# Coupled reaction–diffusion equations

The Brusselator is a theoretical model for a type of autocatalytic reaction. The Brusselator model was proposed by Ilya Prigogine and his collaborators at the Free University of Brussels.

Two chemical compounds with concentrations C_1 and C_2 interact according to the coupled reaction–diffusion equations: \displaystyle \partial_t C_1 = \nabla^2 C_1 + k(ka - (kb + 1)C_1 + C_1^2 C_2) \displaystyle \partial_t C_2 = D \nabla^2 C_2 + k(kb C_1 - C_1^2 C_2)

We will use a Cartesian (multi)grid, the generic time loop and the time-implicit diffusion solver.

#include "grid/multigrid.h"
#include "run.h"
#include "diffusion.h"

We need scalar fields for the concentrations.

scalar C1[], C2[];

We use the same parameters as Pena and Perez-Garcia, 2001

double k = 1., ka = 4.5, D = 8.;
double mu, kb;

The generic time loop needs a timestep. We will store the statistics on the diffusion solvers in mgd1 and mgd2.

double dt;
mgstats mgd1, mgd2;

## Parameters

We change the size of the domain L0 and set the tolerance of the implicit diffusion solver.

int main()
{
init_grid (128);
size (64);
TOLERANCE = 1e-4;

Here \mu is the control parameter. For \mu > 0 the system is supercritical (Hopf bifurcation). We test several values of \mu.

  mu = 0.04; run();
mu = 0.1;  run();
mu = 0.98; run();
}

## Initial conditions

event init (i = 0)
{

The marginal stability is obtained for kb = kbcrit.

  double nu = sqrt(1./D);
double kbcrit = sq(1. + ka*nu);
kb = kbcrit*(1. + mu);

The (unstable) stationary solution is C_1 = ka and C_2 = kb/ka. It is perturbed by a random noise in [-0.01:0.01].

  foreach() {
C1[] = ka ;
C2[] = kb/ka + 0.01*noise();
}
}

## Outputs

Here we create an mpeg animation of the C_1 concentration. The spread parameter sets the color scale to \pm twice the standard deviation.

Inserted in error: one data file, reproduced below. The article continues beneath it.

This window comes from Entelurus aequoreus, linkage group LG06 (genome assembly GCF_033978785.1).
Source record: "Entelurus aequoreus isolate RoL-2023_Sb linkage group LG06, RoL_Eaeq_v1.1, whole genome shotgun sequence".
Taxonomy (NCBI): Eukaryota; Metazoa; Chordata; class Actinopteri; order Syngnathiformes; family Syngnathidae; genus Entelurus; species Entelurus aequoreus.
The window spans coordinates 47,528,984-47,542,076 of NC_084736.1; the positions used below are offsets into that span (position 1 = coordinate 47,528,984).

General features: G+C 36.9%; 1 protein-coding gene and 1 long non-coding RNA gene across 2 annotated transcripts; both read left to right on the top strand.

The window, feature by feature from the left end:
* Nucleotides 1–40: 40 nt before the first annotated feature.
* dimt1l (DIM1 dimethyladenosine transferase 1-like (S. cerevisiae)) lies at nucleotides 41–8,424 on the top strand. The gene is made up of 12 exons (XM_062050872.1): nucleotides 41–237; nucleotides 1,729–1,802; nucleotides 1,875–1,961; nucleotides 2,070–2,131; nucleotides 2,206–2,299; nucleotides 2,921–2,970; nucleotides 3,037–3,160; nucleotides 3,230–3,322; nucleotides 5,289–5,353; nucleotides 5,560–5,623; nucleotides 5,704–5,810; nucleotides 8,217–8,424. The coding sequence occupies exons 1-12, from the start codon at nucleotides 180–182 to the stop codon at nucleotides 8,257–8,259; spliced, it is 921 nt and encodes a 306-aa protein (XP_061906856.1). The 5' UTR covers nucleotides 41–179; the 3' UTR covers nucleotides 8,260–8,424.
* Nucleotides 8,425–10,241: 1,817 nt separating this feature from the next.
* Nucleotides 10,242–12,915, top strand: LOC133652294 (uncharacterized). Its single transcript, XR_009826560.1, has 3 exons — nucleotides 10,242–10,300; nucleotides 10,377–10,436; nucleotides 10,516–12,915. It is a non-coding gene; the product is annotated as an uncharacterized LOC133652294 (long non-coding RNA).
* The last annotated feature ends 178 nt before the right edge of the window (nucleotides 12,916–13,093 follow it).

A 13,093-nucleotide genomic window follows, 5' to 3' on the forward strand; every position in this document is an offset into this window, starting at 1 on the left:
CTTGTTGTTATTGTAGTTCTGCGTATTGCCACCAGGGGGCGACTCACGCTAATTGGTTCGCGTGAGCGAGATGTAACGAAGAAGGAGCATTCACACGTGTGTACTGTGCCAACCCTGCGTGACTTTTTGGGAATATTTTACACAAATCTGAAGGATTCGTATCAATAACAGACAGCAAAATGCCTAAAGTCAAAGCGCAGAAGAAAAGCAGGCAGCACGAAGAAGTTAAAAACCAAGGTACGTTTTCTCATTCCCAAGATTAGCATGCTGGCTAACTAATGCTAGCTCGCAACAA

event movie (i = 1; i += 10)
{
output_ppm (C1, linear = true, spread = 2, file = "f.mp4", n = 200);
fprintf (stderr, "%d %g %g %d %d\n", i, t, dt, mgd1.i, mgd2.i);
}

We make a PNG image of the final “pseudo-stationary” solution.

event final (t = 3000)
{
char name;
sprintf (name, "mu-%g.png", mu);
output_ppm (C1, file = name, n = 200, linear = true, spread = 2);
}

## Time integration

event integration (i++)
{

We first set the timestep according to the timing of upcoming events. We choose a maximum timestep of 1 which ensures the stability of the reactive terms for this example.

  dt = dtnext (1.);

We can rewrite the evolution equations as \displaystyle \partial_t C_1 = \nabla^2 C_1 + k k_a + k (C_1 C_2 - k_b - 1) C_1 \displaystyle \partial_t C_2 = D \nabla^2 C_2 + k k_b C_1 - k C_1^2 C_2 And use the diffusion solver to advance the system from t to t+dt.

  scalar r[], beta[];

foreach() {
r[] = k*ka;
beta[] = k*(C1[]*C2[] - kb - 1.);
}
mgd1 = diffusion (C1, dt, r = r, beta = beta);
foreach() {
r[] = k*kb*C1[];
beta[] = - k*sq(C1[]);
}
const face vector c[] = {D, D};
mgd2 = diffusion (C2, dt, c, r, beta);
}

## Results

We get the following stable Turing patterns.   \mu=0.04 \mu=0.1 (stripes) \mu=0.98 (hexagons)

Animation of the transitions